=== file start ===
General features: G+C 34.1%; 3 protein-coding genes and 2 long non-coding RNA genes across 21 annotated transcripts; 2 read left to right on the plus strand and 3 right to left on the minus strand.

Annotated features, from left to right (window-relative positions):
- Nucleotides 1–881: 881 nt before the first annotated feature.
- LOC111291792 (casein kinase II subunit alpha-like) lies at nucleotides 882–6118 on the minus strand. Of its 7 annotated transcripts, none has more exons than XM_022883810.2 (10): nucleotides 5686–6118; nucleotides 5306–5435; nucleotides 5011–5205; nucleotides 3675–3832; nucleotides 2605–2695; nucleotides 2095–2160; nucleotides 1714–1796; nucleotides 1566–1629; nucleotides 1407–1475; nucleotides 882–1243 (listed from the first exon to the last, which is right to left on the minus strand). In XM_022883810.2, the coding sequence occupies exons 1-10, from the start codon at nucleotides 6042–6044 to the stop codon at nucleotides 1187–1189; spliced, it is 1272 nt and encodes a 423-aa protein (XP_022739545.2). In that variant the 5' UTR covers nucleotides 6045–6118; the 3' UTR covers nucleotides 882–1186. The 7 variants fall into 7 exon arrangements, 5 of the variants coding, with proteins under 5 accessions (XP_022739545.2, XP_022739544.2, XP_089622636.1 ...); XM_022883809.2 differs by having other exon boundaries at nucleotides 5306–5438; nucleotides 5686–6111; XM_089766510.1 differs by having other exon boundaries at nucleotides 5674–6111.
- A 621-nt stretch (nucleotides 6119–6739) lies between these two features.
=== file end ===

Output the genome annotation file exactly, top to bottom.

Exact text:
General features: G+C 34.1%; 3 protein-coding genes and 2 long non-coding RNA genes across 21 annotated transcripts; 2 read left to right on the plus strand and 3 right to left on the minus strand.

Annotated features, from left to right (window-relative positions):
- Nucleotides 1–881: 881 nt before the first annotated feature.
- LOC111291792 (casein kinase II subunit alpha-like) lies at nucleotides 882–6118 on the minus strand. Of its 7 annotated transcripts, none has more exons than XM_022883810.2 (10): nucleotides 5686–6118; nucleotides 5306–5435; nucleotides 5011–5205; nucleotides 3675–3832; nucleotides 2605–2695; nucleotides 2095–2160; nucleotides 1714–1796; nucleotides 1566–1629; nucleotides 1407–1475; nucleotides 882–1243 (listed from the first exon to the last, which is right to left on the minus strand). In XM_022883810.2, the coding sequence occupies exons 1-10, from the start codon at nucleotides 6042–6044 to the stop codon at nucleotides 1187–1189; spliced, it is 1272 nt and encodes a 423-aa protein (XP_022739545.2). In that variant the 5' UTR covers nucleotides 6045–6118; the 3' UTR covers nucleotides 882–1186. The 7 variants fall into 7 exon arrangements, 5 of the variants coding, with proteins under 5 accessions (XP_022739545.2, XP_022739544.2, XP_089622636.1 ...); XM_022883809.2 differs by having other exon boundaries at nucleotides 5306–5438; nucleotides 5686–6111; XM_089766510.1 differs by having other exon boundaries at nucleotides 5674–6111.
- A 621-nt stretch (nucleotides 6119–6739) lies between these two features.